The Lights That Failed: European International History 1919-1933

TitleThe Lights That Failed: European International History 1919-1933
Publication TypePublication review
AuthorsLojkó, Miklós
Author(s) of reviewed materialSteiner, Zara


PublisherOxford: Oxford University Press
ISSNISBN 0198221142
Review year


Full Text

The reader is faced with a monumental work of history produced by a single author whose lifetime of research and experience has enabled her to distil intricate detail into panoramic synthesis as well as succinct conclusions. This is the first part of a two-volume study of the interwar period in the Oxford History of Modern Europe series. While the author challenges and refutes numerous canonical wisdoms and routines of the traditional understanding of the 1920s and early 30s, the work has every chance to become the standard survey in the field.

One of the core deductions of the book is that, contrary to almost every observer’s all too hasty conclusion, there is an important diplomatic, ideological as well as economic fault line lying between the twenties and thirties which goes beyond the significance of the Great Depression. Ever since the publication of John Maynard Keynes’s Economic Consequences of the Peace (1919), it has been the accepted and fashionable view to see the failures of the peacemakers of Paris as the underlying cause, which eventually led to the ruin of democracy in Europe and the lurch towards the dictatorships and war in the 30s. Zara Steiner, treating the period in two distinct parts of the book (I. The Reconstruction of Europe, 1918-1929; II. The Hinge Years, 1929-1933) sees the triumph of nationalism in the 30s over the supranational guarantees of the League of Nations not as a linear consequence either of the mistakes made in Paris or of the economic depression. While the territorial system, the fraught reparations régime and organisation of the League were not without flaws, the decisive problems, the author argues, were not embedded in the system itself, but in the inability of the actors to consistently adjust to, rectify where necessary, or even properly understand, the new order in the 1920s. By adopting this view, the work raises the profile and significance of the 20s which tend to have become neglected by most present-day historians.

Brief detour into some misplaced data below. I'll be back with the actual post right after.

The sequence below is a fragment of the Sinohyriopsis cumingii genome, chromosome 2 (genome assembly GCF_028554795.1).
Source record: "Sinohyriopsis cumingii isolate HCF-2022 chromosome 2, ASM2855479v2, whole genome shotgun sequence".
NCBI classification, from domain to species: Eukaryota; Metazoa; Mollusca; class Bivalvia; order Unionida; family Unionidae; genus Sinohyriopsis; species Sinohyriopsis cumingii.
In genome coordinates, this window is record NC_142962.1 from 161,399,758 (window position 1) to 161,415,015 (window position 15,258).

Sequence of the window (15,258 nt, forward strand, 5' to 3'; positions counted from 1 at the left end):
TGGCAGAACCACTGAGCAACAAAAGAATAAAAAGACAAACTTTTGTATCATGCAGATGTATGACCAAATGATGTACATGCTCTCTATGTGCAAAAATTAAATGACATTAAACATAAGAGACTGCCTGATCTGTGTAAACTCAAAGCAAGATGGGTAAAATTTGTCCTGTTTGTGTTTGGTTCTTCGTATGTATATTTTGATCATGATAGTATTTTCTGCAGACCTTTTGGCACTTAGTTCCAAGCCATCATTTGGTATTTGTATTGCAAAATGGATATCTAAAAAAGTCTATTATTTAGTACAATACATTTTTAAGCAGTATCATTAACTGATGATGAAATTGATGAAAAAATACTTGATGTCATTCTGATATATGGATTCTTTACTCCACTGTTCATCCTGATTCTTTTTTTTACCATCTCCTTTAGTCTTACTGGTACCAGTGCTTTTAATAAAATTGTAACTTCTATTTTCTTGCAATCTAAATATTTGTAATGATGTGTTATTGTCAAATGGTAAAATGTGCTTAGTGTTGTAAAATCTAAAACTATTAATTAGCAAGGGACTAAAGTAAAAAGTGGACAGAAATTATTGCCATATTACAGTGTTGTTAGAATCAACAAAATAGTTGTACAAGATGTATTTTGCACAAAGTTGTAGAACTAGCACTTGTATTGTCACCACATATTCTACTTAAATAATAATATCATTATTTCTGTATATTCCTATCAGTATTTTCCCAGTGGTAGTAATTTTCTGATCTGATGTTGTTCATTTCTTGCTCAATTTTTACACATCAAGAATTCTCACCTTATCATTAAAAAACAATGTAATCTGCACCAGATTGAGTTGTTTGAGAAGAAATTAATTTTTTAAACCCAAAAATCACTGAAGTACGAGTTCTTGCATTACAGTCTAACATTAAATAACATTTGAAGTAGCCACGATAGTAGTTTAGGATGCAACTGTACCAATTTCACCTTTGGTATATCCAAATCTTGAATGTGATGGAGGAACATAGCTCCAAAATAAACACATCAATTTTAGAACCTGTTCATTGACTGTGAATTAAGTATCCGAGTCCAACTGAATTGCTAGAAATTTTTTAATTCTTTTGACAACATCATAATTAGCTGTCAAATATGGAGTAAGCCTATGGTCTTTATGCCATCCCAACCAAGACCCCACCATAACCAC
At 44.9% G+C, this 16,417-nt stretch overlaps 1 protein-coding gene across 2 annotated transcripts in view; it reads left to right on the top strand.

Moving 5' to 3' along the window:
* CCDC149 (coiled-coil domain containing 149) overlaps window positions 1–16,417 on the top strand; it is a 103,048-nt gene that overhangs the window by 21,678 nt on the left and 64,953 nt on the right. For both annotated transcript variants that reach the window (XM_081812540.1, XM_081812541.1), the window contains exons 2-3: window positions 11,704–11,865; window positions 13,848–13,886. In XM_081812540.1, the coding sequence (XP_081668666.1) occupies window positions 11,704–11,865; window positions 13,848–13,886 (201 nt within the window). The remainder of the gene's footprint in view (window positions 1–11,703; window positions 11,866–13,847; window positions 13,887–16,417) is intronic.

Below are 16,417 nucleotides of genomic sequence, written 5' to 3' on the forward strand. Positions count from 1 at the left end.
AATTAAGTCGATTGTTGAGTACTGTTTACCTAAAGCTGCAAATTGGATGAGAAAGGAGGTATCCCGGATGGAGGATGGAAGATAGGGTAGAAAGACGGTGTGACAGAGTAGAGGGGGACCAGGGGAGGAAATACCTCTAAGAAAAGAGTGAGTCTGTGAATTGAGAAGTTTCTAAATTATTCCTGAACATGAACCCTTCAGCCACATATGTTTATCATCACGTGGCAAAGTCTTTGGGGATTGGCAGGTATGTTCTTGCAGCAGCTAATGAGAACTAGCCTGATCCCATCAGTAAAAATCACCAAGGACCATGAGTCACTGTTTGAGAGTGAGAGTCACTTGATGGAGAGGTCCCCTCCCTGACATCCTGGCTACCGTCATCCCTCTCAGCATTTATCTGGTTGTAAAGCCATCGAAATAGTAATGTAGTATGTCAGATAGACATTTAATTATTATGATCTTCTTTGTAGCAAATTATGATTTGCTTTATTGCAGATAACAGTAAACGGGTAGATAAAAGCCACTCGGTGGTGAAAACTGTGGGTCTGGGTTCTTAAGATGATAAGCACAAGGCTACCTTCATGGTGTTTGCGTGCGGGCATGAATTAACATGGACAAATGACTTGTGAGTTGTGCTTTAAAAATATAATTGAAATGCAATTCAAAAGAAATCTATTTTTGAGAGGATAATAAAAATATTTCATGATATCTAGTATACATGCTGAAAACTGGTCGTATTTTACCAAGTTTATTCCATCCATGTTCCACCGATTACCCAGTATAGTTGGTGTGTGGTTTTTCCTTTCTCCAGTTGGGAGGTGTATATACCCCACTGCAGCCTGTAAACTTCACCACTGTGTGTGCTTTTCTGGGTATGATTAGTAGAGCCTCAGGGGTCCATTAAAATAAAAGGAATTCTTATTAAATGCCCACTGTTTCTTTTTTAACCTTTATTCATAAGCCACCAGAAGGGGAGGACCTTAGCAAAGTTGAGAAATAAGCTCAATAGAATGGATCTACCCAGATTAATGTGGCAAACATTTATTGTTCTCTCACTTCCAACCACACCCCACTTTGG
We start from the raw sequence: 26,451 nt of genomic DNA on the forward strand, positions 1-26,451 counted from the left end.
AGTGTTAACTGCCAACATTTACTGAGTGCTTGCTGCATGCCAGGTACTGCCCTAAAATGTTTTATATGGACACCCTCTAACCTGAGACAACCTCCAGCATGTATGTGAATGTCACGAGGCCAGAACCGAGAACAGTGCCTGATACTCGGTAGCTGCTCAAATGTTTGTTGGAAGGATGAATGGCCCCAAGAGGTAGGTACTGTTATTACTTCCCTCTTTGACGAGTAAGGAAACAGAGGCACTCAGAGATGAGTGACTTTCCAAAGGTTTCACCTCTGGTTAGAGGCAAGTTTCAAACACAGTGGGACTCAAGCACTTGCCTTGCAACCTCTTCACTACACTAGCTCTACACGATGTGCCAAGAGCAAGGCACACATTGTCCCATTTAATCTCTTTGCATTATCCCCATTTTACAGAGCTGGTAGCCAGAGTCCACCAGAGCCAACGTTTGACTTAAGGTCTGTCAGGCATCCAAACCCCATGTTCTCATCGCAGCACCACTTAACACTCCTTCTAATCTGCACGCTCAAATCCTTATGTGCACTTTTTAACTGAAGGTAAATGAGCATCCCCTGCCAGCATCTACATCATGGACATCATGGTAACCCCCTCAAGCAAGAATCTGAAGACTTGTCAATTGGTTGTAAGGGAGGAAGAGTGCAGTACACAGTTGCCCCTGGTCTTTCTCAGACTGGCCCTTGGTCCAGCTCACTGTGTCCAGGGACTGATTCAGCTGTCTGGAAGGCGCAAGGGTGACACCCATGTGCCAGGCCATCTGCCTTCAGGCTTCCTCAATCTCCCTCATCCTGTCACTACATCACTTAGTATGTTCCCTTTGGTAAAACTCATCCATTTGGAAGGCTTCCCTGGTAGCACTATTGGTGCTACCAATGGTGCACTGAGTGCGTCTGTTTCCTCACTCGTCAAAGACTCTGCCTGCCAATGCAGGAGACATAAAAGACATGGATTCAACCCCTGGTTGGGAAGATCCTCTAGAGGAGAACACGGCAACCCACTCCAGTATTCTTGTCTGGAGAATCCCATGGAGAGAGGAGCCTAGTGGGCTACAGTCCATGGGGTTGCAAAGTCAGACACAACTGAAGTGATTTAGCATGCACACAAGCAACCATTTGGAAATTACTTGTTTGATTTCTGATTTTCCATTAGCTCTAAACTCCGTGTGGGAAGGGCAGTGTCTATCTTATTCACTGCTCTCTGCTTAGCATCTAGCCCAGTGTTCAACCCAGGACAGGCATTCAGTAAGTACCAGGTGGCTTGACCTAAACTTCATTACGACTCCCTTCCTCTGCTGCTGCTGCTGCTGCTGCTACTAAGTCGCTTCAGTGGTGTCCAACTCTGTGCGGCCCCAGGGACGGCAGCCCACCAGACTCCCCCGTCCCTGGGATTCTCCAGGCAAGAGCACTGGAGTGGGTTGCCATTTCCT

One of the striking features of the book is its ability to amalgamate small and often curious details with the projection of general conclusions. On p. 23, for instance, we are told that one of the proposals for internal German autonomies that Georges Clemenceau entertained at Paris in June 1919 was put forward by the then mayor of Cologne, called Konrad Adenauer. On the other end of the spectrum, on pp. 325-32, the reader is given a summation of the character of Benito Mussolini with a degree of elaboration and subtlety that reaches literary heights.

The author unreservedly bases her most important arguments on what she calls “the primacy of economics” which precedes “the primacy of nationalism”. While many historians may take issue with such an uncompromising interpretation of the driving forces behind international relations, the numerous statistical tables and charts that accompany the text add substantial weight to this approach.

And finally, a virtue which separates this work from any other general history of the interwar years is its detailed treatment of the small countries of the Central European region — successor states of the former great empires — almost on a par with the West and the Soviet Union. The inevitable conclusion is that in a trap between their own petty nationalisms and the rivalry of the giants around them, they could not become masters of their fate.